Flu can make life interesting. Or not.

Nut graf: A flu bug can create all kinds of havoc for the caregiver. Be prepared for when it happens, because it probably will.


Ugh. Get thee away.
Dad had a real rough week. Couldn’t walk, couldn’t straighten himself up in a chair, couldn’t do much of anything.

His cognition, not real strong at this point in life, also took a hike.

A heavy cold or flu will do that every time.

For a day or so, he retired to his bed. Had me worried, of course. He keeps his own hours, but this time they were all over the map. Up at 4 a.m., sleeping until early afternoon, all that fun stuff that did a number on my own schedule.

Then he retired to his room. Didn’t emerge all day. I went in to check on him, and he was reclining on the head. Not a bad idea ’cause he needed to go there sometimes, but it’s still not the most comfortable seat in the house. Later I saw him sleeping on the bathroom floor.

Finally got him up and into his bedroom chair, which is sort of a way station when he’s feeling lousy. A few minutes after I got him there, he asked me if it was dark outside. He wanted to take a walk around the block.

“You might want to get your pants on first,” I said.

Oh.

Moved a TV tray in his room for him to eat off of, and a portable latrine so he wouldn’t get that far. I didn’t want to use that, because Mom used it and it has some memories attached to it.

Dug up my own tools, too:

  • My gait belt for hauling him around. I had to find that, which is easier when it’s not an emergency. Anyway, it’s now close by.

  • My back brace. I told him it’s not for him. It’s for me.

I usually sleep in my “cabin,” a converted patio by the house. All the comforts of home, including my recliner, laptop, and library. But when he’s like this, I have to constantly monitor him. Like all the time. So last night I closed the cabin down and slept in the spare bedroom next door to his. More weird feelings. That was Mom’s room, in fact she died there two years ago. About 40 years earlier, it was my room. Last night was the first I’d slept there in all that time, and that was weird.

This morning he’s feeling better. Sitting up in his chair, eating breakfast from his TV tray. His cognition is still shot.

“I just closed out the year,” he told me. I think that was a leftover from when he owned a liquor store, and it was a paperwork thing. It took him a few minutes to get that sentence out.

“You did?” I asked.

“I just closed out the year.”

“Good,” I told him. “I hate leftover stuff hanging around.”

Fake it, man. Fake it.

Scary stuff, but it’s the flu. Just routine seasonal stuff, right?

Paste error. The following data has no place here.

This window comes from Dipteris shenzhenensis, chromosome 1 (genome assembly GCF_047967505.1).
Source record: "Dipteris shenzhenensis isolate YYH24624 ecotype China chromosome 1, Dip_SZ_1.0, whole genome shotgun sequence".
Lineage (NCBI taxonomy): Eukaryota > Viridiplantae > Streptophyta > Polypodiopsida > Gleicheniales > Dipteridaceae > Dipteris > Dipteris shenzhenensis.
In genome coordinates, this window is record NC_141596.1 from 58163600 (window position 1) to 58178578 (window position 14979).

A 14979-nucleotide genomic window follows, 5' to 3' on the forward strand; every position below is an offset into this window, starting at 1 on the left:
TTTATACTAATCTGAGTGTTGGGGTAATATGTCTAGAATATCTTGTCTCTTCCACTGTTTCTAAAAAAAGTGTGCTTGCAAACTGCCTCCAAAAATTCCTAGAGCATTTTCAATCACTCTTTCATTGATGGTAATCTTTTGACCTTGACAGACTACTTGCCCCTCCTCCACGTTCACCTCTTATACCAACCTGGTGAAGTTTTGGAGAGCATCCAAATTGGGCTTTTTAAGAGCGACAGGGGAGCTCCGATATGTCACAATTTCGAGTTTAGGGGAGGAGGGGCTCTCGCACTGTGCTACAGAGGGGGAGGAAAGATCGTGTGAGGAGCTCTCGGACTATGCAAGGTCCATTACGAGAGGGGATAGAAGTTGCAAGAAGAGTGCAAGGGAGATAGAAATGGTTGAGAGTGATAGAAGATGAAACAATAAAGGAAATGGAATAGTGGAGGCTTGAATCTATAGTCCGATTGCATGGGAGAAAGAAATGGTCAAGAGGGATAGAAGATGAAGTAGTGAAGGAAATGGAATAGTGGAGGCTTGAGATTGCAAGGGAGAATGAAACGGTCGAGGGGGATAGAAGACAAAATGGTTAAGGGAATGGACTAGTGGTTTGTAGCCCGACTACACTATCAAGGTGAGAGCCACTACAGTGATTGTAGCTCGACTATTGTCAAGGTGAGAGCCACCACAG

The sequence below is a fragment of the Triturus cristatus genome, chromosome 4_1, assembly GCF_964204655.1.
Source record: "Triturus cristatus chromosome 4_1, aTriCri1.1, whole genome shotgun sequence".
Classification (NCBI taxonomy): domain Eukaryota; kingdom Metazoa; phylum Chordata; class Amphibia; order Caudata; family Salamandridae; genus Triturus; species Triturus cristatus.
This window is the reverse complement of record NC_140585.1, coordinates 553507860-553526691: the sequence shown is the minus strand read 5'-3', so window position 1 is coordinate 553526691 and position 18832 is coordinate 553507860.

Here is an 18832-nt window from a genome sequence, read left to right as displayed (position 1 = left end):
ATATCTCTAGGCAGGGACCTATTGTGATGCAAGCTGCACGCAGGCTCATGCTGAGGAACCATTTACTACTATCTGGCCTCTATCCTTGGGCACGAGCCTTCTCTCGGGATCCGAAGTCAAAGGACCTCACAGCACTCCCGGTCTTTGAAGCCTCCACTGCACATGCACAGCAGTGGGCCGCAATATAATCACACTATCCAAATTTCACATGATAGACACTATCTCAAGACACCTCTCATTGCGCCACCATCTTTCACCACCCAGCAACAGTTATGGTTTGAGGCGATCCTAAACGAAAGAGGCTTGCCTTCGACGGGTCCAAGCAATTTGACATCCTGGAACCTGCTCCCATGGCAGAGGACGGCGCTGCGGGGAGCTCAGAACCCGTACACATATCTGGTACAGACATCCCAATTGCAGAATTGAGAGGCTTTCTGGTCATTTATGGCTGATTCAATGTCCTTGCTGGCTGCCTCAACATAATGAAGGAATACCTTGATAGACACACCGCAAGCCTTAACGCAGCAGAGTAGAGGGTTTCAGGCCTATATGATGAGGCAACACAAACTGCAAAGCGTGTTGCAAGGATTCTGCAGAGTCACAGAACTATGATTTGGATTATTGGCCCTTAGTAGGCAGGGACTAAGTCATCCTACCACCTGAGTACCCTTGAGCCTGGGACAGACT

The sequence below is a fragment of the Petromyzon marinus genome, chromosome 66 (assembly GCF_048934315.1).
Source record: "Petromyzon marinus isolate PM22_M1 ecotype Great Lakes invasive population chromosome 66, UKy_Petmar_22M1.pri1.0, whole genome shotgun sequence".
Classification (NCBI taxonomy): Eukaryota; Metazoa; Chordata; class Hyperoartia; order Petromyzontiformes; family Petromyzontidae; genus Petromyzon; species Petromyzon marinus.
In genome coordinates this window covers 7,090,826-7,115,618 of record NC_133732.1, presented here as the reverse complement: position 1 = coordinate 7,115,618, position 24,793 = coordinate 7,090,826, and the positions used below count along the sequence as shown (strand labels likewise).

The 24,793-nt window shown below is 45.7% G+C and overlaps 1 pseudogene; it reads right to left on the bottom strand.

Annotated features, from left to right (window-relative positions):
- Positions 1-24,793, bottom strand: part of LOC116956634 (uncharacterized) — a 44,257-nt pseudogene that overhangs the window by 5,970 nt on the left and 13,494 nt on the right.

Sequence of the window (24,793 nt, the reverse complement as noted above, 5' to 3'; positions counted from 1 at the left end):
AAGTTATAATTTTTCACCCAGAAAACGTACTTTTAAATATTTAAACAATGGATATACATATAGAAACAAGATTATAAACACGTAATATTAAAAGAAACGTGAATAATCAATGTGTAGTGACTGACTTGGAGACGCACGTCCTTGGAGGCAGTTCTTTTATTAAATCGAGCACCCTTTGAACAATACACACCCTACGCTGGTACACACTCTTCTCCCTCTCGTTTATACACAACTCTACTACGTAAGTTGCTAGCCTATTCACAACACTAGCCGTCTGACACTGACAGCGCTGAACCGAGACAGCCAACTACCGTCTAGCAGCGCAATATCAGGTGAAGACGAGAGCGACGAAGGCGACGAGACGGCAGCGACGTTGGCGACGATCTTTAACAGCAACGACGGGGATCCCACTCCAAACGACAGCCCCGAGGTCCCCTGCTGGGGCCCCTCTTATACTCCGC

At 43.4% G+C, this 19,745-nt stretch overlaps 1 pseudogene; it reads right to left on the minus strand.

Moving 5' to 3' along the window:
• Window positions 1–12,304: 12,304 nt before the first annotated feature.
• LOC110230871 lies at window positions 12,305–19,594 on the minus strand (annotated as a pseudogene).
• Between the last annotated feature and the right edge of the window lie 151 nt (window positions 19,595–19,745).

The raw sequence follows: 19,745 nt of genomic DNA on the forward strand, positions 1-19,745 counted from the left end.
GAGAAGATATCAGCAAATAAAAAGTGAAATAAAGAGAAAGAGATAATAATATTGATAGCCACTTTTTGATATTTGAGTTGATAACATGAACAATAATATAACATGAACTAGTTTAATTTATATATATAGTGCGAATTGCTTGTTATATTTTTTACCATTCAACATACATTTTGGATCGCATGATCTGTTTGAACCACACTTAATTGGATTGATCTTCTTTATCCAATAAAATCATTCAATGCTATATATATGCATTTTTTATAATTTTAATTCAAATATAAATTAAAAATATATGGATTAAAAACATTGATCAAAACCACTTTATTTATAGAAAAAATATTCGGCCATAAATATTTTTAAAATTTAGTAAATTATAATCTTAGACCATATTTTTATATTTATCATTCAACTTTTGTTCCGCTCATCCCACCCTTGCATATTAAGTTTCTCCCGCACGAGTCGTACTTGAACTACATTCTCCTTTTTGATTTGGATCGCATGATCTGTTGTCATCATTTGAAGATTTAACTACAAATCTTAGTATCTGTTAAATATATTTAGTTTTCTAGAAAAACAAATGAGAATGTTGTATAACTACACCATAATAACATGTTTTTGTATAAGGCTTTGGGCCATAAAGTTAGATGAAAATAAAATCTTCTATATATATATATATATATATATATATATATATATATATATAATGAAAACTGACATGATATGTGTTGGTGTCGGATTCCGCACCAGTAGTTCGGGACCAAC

Except at that age you’re kind of fragile and it’ll really nail you. If your cognition is hanging by a thread, a good working dose of the flu will snip that thread.

He’ll be okay in a day or two. A little stronger. Made it to the bed by himself (he said). I know he was able to straighten himself in his chair by himself.

Good sign.

But here’s the thing: All that from the flu.

My joke is that the flu is like the Mummy’s Curse. The only way to get rid of it is to give it to somebody else.

Gee, Dad. Thanks a pantload.


Talk to me: How does your loved one handle a flu bug? Since it’ll probably affect you, how do you handle it?

Links R Us: Microwave ovens, cold weather, and exploding food


This microwave keeps things simple, which makes it safer. But I still get nervous.
For obvious reasons Dad doesn’t operate heavy equipment much any more, but he still uses the microwave. A lot. Somebody has to because I seldom use it. But he’ll put his breakfast muffin in the microwave and nuke it, and he does it without too much chaos, blood, or screaming.

Ours is fairly automatic. Just need to hit two buttons – Sensor Defrost and the start button – and hey presto, there’s his breakfast.

Honestly, I get nervous thinking about it. So far he hasn’t put something like his fork in there. But so far, no problem. But as long as he can work that microwave safely, I’m not gonna take that away from him.

From Senior Care Corner, there’s an article on microwave safety. Some of it’s pretty obvious – use microwave-safe dishes, don’t heat your water too hot, inspect the oven every so often, and stand back in case your food explodes.

Exploding food?


Here are some more links from the world of caregiving:

From MMlearn.org, a training site, there are some tips for dealing with cold weather. If the caregiver’s freezing, you can bet the care recipient is. While I don’t have to worry about all of this in sunny California, this general list gives me some things to consider. Stock up on consumibles (done). Keep your senior warm (blankets and heaters, anyone?). Make sure transportation needs are met (duh). And plan on what to do if the power bonks out (oops). Senior Care Corner has a more specific list on what to do, including advance planning.